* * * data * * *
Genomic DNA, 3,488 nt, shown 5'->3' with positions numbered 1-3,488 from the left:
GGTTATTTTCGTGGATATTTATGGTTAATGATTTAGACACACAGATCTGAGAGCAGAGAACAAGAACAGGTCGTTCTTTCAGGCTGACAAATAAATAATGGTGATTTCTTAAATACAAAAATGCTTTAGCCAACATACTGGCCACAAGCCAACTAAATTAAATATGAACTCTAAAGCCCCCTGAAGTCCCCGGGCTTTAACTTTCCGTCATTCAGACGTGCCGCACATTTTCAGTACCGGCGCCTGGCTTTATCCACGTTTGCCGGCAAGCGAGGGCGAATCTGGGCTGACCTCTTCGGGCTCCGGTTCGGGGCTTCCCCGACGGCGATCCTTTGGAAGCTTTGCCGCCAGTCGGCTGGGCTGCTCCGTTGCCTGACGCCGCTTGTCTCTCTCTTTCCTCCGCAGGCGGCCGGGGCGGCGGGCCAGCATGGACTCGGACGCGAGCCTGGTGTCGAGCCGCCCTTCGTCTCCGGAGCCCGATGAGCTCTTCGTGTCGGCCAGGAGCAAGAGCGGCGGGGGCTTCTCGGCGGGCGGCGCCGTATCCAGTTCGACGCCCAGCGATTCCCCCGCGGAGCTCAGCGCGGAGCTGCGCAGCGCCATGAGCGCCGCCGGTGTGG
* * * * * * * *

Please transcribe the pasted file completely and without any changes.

Genomic DNA, 3,488 nt, shown 5'->3' with positions numbered 1-3,488 from the left:
GGTTATTTTCGTGGATATTTATGGTTAATGATTTAGACACACAGATCTGAGAGCAGAGAACAAGAACAGGTCGTTCTTTCAGGCTGACAAATAAATAATGGTGATTTCTTAAATACAAAAATGCTTTAGCCAACATACTGGCCACAAGCCAACTAAATTAAATATGAACTCTAAAGCCCCCTGAAGTCCCCGGGCTTTAACTTTCCGTCATTCAGACGTGCCGCACATTTTCAGTACCGGCGCCTGGCTTTATCCACGTTTGCCGGCAAGCGAGGGCGAATCTGGGCTGACCTCTTCGGGCTCCGGTTCGGGGCTTCCCCGACGGCGATCCTTTGGAAGCTTTGCCGCCAGTCGGCTGGGCTGCTCCGTTGCCTGACGCCGCTTGTCTCTCTCTTTCCTCCGCAGGCGGCCGGGGCGGCGGGCCAGCATGGACTCGGACGCGAGCCTGGTGTCGAGCCGCCCTTCGTCTCCGGAGCCCGATGAGCTCTTCGTGTCGGCCAGGAGCAAGAGCGGCGGGGGCTTCTCGGCGGGCGGCGCCGTATCCAGTTCGACGCCCAGCGATTCCCCCGCGGAGCTCAGCGCGGAGCTGCGCAGCGCCATGAGCGCCGCCGGTGTGG